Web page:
Apple confirms iTunes Plus DRM-free song price drop to 99-cents

“Apple Inc. is reducing the price of all songs on its iTunes Store without anti-copying software to 99 cents from $1.29, bringing Apple’s prices on such tracks closer to those offered by Inc., Wal-Mart Stores Inc. and other rivals in online music,” Nick Wingfield reports for The Wall Street Journal, confirming our earlier report of the price drop that we posted yesterday (Apple offers select iTunes Plus DRM-free songs for 99-cents).

Wingfield reports, “In an interview, Apple CEO Steve Jobs said music on iTunes Plus – the portion of Apple’s online music store featuring songs without digital rights management, or DRM, anti-copying software – will feature the reduced price later today or tomorrow. That applies mainly to songs from EMI Group Plc, the only major recording company with which Apple has cut a deal for DRM-free music so far. Apple has also already begun adding new music to iTunes Plus from independent recording companies at 99 cents a song… ‘It’s been very popular with our customers, and we’re making it even more affordable,’ Mr. Jobs said.”

Full article here.


  1. Rarely a misstep, but Steve-O should rewind the clock when he was asked at the news conference with EMI to justify the cost when competing sites like eMusic offered vbr tunes at higher quality at a lower cost. Steve was doing a pretty good dance at the time, but most saw it as unjustified. Today’s announcement confirms that pricing error. That’s 2 price corrections now, Steve.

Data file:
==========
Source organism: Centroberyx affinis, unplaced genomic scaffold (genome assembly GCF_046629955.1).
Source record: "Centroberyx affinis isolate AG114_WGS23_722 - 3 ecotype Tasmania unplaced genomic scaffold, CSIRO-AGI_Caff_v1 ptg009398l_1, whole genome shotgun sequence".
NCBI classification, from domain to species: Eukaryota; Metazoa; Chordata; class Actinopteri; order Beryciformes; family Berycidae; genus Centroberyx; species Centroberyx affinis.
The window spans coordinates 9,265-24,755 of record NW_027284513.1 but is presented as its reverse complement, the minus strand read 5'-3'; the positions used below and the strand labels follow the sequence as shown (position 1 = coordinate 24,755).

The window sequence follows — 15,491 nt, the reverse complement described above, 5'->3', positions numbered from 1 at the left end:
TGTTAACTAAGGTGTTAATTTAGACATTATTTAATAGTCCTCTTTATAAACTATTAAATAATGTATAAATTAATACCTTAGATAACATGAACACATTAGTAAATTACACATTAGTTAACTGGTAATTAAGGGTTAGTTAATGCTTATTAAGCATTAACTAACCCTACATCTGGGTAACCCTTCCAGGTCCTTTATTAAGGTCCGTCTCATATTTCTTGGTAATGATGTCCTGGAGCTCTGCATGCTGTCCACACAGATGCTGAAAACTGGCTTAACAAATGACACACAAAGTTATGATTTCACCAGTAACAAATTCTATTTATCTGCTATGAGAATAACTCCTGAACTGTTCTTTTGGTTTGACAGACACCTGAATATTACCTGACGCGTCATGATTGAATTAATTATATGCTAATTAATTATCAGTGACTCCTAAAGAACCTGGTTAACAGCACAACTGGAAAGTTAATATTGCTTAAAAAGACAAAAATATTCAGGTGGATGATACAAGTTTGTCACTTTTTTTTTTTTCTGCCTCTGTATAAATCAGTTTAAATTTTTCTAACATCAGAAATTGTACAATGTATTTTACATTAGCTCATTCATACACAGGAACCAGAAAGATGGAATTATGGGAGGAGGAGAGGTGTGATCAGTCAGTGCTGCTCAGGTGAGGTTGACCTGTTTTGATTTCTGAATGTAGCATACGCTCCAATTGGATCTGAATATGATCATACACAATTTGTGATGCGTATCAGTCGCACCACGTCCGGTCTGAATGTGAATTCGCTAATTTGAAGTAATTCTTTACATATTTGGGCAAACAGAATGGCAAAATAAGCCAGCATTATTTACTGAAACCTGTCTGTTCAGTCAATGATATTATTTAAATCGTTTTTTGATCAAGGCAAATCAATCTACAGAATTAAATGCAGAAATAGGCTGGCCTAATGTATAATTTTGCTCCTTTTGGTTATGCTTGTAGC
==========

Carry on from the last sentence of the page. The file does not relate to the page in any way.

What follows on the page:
2. It’s good for competition, but I don’t care…. ‘cos…

    1. I’ll always use Apple products… so I don’t care about DRM.

    2.1. AAC 128kbps sounds good enough for me.
    2.2. AAC 192kbps = less music on my iPod

    3.1. Apple is testing consumers about… price, quality and size… before any move on the 99 cents.

  3. > But now will I be able to upgrade them for free? Methinks that feature is going to disappear.

    I think you are right. I’ll consider the 30 extra cents the fee for upgrading, and not having to pay 99 cents to get the better version. The only “plus” track I bought were for upgrades of tracks I previously bought at 99 cents.

  4. Cut the price in half and then I’ll be interested. In Australia the DRM free music is virtually the same as buying a cd. Drop the price and I’ll dump mp3sparks like a shot. But why do I believe that the majors won’t be doing this until on their knees begging because of illegal downloads

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